miracles of the Blog: A series
Punk Hostage Press, 2012
Perfect bound, 114 pages
Reviewed by PQ Contributing Editor Dan Coffey
Srygley-Moore has been writing for many years, but this is her first full-length book of poems. miracles of the Blog is a potent, powerful collection that showcases the work of a poet at the peak of her considerable powers. She can’t be pigeonholed; one could call quite a bit of her work “confessional poetry,” but she can’t be labeled, much less written off, as a confessional poet, any more than she could be considered a “language poet,” though there are traces of that school as well. They jostle among the comic, the mystical, the pop culture references, and the sometimes surreal or absurd imagery that Srygley-Moore employs throughout her book.
The title of every poem in the book begins with the word miracles: “Miracles of Bird Watching with Hitchcock,” “Miracles of Cartoon Realisms,” and “Miracles of Lady Gaga & Jesus” are three examples of many titles that throw the word miracle into sharp relief and ultimately strip it of the portent it usually carries, its definition being a product of the divine and/or the otherworldly. Srygley-Moore’s intent, I think, is not to cheapen what we think of as miracles, but rather give the reader the gift of seeing the miraculous in the everyday by naming the mundane and the outrageous as such.
Srygley-Moore’s been writing poetry long enough to have developed an original approach to poetic form that works with and outside of traditional unrhymed tercets, quatrains, and the occasional sonnet. Many of her poems prior to this book contained double slash marks (//) within the lines themselves, suggesting a severity in tone as well as a bold self-referentiality. Srygley-Moore actually addresses this use of the double slash in one of the poems in her book, and why she no longer uses them. In their place, she’s begun using word-length spaces to separate phrases in the same line, so that her poems begin to look like a visual poem, but doesn’t use enough of them to make her work unrecognizable as a series of lines and stanzas. The spaces are hints of a different kind of pause than the one afforded by linebreaks. They seem to be inviting – not commanding – the reader to pause mentally for an undetermined amount of time. They produce an effect very different from the linebreak; it’s as if the poet is saying “this is where prosody would like you to pause, but THIS is where the poem pauses.
The book is divided into three sections, “A Child’s Babble,” “Love Poems,” and “Place Poems.” There doesn’t seem to be much difference in style or content between the first two, while the poems of the third section are all tied, to varying degrees, to specific places mentioned in the titles. Regardless of which section you flip open the book to, you are faced with Srygley-Moore’s uncompromising and tender lines, and her stories and metaphors, harrowing as often as they are funny, and skewed with an inability to tell the truth in a way that’s anything but “slant,” as Emily Dickinson admonished so long ago – an admonishment that’s become very hip to repeat of late, but very tricky to do as well as Srygley-Moore does:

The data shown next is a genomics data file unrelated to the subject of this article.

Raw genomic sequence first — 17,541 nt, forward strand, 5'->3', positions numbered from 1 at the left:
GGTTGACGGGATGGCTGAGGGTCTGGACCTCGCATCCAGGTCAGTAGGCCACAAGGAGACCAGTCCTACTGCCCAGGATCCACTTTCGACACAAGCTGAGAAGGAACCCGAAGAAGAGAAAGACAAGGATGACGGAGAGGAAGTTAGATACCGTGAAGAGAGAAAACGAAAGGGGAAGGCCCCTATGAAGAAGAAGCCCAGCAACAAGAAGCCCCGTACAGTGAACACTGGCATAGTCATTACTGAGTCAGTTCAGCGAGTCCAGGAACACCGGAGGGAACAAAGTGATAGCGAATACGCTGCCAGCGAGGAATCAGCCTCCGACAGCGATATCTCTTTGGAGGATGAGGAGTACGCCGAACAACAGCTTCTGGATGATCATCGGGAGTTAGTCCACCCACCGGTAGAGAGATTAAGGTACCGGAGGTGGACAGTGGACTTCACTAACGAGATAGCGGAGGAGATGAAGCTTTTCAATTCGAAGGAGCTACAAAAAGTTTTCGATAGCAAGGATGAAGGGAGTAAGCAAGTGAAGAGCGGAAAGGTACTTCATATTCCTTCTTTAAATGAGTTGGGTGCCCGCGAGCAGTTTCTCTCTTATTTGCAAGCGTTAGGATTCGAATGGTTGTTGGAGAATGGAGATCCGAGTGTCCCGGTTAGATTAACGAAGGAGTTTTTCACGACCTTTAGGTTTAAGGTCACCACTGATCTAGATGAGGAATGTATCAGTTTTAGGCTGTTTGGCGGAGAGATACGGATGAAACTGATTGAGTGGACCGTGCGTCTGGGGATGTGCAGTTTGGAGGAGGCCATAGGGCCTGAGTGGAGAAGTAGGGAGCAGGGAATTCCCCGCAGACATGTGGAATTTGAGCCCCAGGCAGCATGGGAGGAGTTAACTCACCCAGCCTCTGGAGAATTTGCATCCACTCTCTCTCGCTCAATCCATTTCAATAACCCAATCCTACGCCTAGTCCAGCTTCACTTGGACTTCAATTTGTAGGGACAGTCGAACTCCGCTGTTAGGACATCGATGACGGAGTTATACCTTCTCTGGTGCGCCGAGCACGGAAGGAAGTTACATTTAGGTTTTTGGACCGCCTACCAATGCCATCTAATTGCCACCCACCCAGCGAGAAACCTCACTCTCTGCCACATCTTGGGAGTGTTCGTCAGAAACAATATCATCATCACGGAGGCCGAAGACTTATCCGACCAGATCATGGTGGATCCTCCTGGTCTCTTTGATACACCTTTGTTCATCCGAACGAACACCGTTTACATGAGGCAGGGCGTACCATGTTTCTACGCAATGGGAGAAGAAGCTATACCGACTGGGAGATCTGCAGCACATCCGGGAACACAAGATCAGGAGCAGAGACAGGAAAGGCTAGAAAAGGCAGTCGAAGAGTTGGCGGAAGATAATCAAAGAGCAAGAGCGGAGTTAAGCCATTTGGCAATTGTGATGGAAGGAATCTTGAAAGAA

I became convinced that this review needed to be written and published as soon as possible not only because great poets like Srygley-Moore need to be read and talked about, but because this book, miracles of the Blog, is in many ways potentially detrimental to Srygley-Moore’s career as a poet. Here, I’m not talking about the poetry; I’m referring to the book’s design, layout, and editing. The cover art, a collage done by the poet herself, is fascinating, but repulsive to the eye in the way it’s laid out beneath the title. I can’t think of a less aesthetically pleasing or even provocative font or set of colors for the title. It looks less appealing than even the bleakest perfect-bound undergraduate literary journal, and the back cover is worse. Fonts and typeface changes occur throughout the book without any reason, and the Editor’s Acknowledgement is completely superfluous, as is the preface (and both sorely need copyediting). Why do we need to know from an external source that, “Yes, everything is a miracle, because I am still alive. I do not say I am re-born, but I am certainly un-dead.”? All of this detracts from a textually beautiful collection of poems, and Srygley-Moore deserves better. Here’s hoping you’ll overlook the aforementioned blights and that she finds a publisher better suited for her talents in the very near future.